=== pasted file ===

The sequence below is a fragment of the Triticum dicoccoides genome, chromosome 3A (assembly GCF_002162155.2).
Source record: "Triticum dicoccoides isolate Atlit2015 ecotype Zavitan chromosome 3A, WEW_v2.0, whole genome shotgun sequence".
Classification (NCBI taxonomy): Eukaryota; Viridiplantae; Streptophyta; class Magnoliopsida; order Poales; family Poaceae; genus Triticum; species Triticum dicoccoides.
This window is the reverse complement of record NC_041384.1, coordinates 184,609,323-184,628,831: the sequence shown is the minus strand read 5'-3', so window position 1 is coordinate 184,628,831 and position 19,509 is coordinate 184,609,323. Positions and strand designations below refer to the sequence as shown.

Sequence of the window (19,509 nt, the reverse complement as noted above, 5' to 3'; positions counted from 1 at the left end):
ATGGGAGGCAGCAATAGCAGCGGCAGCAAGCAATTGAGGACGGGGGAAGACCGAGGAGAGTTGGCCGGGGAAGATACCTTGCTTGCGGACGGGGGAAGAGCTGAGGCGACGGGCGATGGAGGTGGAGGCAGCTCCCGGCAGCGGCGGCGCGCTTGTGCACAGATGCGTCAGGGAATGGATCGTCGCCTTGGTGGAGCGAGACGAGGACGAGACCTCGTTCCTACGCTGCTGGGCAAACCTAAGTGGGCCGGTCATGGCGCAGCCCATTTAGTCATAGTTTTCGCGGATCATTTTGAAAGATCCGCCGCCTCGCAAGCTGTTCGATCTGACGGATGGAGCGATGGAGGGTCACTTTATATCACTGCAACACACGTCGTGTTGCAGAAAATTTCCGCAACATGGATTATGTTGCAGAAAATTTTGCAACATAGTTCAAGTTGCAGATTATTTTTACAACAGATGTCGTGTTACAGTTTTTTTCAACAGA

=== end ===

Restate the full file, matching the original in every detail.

The sequence below is a fragment of the Triticum dicoccoides genome, chromosome 3A (assembly GCF_002162155.2).
Source record: "Triticum dicoccoides isolate Atlit2015 ecotype Zavitan chromosome 3A, WEW_v2.0, whole genome shotgun sequence".
Classification (NCBI taxonomy): Eukaryota; Viridiplantae; Streptophyta; class Magnoliopsida; order Poales; family Poaceae; genus Triticum; species Triticum dicoccoides.
This window is the reverse complement of record NC_041384.1, coordinates 184,609,323-184,628,831: the sequence shown is the minus strand read 5'-3', so window position 1 is coordinate 184,628,831 and position 19,509 is coordinate 184,609,323. Positions and strand designations below refer to the sequence as shown.

Sequence of the window (19,509 nt, the reverse complement as noted above, 5' to 3'; positions counted from 1 at the left end):
ATGGGAGGCAGCAATAGCAGCGGCAGCAAGCAATTGAGGACGGGGGAAGACCGAGGAGAGTTGGCCGGGGAAGATACCTTGCTTGCGGACGGGGGAAGAGCTGAGGCGACGGGCGATGGAGGTGGAGGCAGCTCCCGGCAGCGGCGGCGCGCTTGTGCACAGATGCGTCAGGGAATGGATCGTCGCCTTGGTGGAGCGAGACGAGGACGAGACCTCGTTCCTACGCTGCTGGGCAAACCTAAGTGGGCCGGTCATGGCGCAGCCCATTTAGTCATAGTTTTCGCGGATCATTTTGAAAGATCCGCCGCCTCGCAAGCTGTTCGATCTGACGGATGGAGCGATGGAGGGTCACTTTATATCACTGCAACACACGTCGTGTTGCAGAAAATTTCCGCAACATGGATTATGTTGCAGAAAATTTTGCAACATAGTTCAAGTTGCAGATTATTTTTACAACAGATGTCGTGTTACAGTTTTTTTCAACAGA